Dr Spyridon Antonopoulos, Honorary Research Fellow at City, recently led the vocal ensemble Psaltikon on a three-concert tour in Scandinavia. Psaltikon, founded by Antonopoulos in 2010, is a Boston-based vocal ensemble specializing in Byzantine chant and the music of the Eastern Mediterranean. For this tour, Psaltikon was joined by City University Reader in Music, Dr Alexander Lingas, along with Antonopoulos and six other singers. Prior to the tour, Dr Antonopoulos and Dr Lingas each gave papers at a Symposium on Religious Poetry and Performance at Uppsala University.
The tour program, entitled “Evenings Lights in Miklagård”, refers to the Scandinavian Viking name for Constantinople, the center of the world in the ninth century, when Halfdan the Viking carved his name into the parapet of the upper floor in Hagia Sophia’s southern gallery. The program explored chants which Halfdan might have heard while he inscribed his runes into Hagia Sophia’s marble. Central to the program were two kontakia, melismatic chants (whose text was originally composed in the sixth or seventh century), inscribed in the Psaltikon, the Constantinopolitan chant book for virtuoso soloists (the complementary Asmatikon contained the choral repertories). The kontakia were transcribed from a fourteenth century by the renowned musicologist Dr Ioannis Arvanitis, while the rest of the program editions were prepared by Dr Antonopoulos.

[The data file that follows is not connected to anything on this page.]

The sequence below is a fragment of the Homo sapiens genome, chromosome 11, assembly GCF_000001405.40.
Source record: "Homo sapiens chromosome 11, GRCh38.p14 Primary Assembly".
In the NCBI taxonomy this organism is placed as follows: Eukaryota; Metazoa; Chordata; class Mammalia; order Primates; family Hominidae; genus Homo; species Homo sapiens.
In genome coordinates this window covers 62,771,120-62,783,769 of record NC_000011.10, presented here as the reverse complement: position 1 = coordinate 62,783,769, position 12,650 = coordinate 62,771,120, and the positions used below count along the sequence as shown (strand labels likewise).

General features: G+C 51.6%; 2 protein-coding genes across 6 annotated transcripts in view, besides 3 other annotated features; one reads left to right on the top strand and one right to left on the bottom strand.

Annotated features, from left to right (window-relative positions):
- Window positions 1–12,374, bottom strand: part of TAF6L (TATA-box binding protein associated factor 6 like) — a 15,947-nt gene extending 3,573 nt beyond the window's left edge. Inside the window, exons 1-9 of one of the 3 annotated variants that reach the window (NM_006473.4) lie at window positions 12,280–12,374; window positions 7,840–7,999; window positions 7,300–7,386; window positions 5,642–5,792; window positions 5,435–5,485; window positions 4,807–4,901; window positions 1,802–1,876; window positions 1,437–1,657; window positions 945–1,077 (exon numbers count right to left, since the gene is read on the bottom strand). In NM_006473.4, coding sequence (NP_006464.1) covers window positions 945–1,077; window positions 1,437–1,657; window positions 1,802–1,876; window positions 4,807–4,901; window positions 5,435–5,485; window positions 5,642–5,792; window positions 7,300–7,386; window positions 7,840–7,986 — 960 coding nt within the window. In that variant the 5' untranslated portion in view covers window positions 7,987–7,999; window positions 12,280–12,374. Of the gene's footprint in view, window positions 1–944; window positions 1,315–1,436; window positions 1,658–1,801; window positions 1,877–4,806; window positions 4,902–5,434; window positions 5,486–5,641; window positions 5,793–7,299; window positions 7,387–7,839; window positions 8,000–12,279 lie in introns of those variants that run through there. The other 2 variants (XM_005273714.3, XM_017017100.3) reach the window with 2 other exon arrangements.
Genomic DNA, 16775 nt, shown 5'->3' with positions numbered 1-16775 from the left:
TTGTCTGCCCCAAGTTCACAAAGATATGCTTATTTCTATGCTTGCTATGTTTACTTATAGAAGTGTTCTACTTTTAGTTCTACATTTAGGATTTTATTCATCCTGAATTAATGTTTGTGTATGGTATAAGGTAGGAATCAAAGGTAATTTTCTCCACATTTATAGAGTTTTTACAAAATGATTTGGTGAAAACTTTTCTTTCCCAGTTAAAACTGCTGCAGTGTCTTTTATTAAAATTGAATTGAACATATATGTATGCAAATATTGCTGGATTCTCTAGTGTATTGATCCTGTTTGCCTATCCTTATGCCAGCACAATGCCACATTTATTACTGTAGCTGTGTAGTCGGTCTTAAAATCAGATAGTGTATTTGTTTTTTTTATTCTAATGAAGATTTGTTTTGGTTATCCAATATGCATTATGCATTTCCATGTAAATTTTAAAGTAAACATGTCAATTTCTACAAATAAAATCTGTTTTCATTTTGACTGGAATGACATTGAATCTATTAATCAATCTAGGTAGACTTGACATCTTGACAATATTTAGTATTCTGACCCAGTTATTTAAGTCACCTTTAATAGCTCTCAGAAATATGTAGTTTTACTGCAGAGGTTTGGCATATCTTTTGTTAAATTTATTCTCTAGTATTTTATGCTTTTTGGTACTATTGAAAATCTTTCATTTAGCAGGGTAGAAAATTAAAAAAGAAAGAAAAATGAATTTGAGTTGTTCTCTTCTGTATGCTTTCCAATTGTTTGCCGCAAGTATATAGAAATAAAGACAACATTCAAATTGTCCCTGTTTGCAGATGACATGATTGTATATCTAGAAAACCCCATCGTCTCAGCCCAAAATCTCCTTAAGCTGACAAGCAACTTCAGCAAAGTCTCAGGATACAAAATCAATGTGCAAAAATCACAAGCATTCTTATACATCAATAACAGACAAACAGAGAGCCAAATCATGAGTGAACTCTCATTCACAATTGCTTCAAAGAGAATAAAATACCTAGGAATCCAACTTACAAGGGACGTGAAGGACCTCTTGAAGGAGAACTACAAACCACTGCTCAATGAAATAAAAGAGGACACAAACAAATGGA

The tour’s first venue was the famous anatomical theater of the Museum Gustavianum. The ensemble then sang a concert for an audience of over 100 at Sofia Kyrka in Stockholm, before embarking on a five hour train through the Swedish woodlands to Copenhagen, where they were treated to a tour of the collections at the Monumenta Musicae Byzantinae, led by Dr Christian Troeslgård.
The MMB, founded in the 1930s at the University of Copenhagen, is one of the most important research institutes for Byzantine musicology. The tour closed with a concert in the beautiful acoustic of St. Thomas in the Frederiksburg neighborhood of Copenhagen.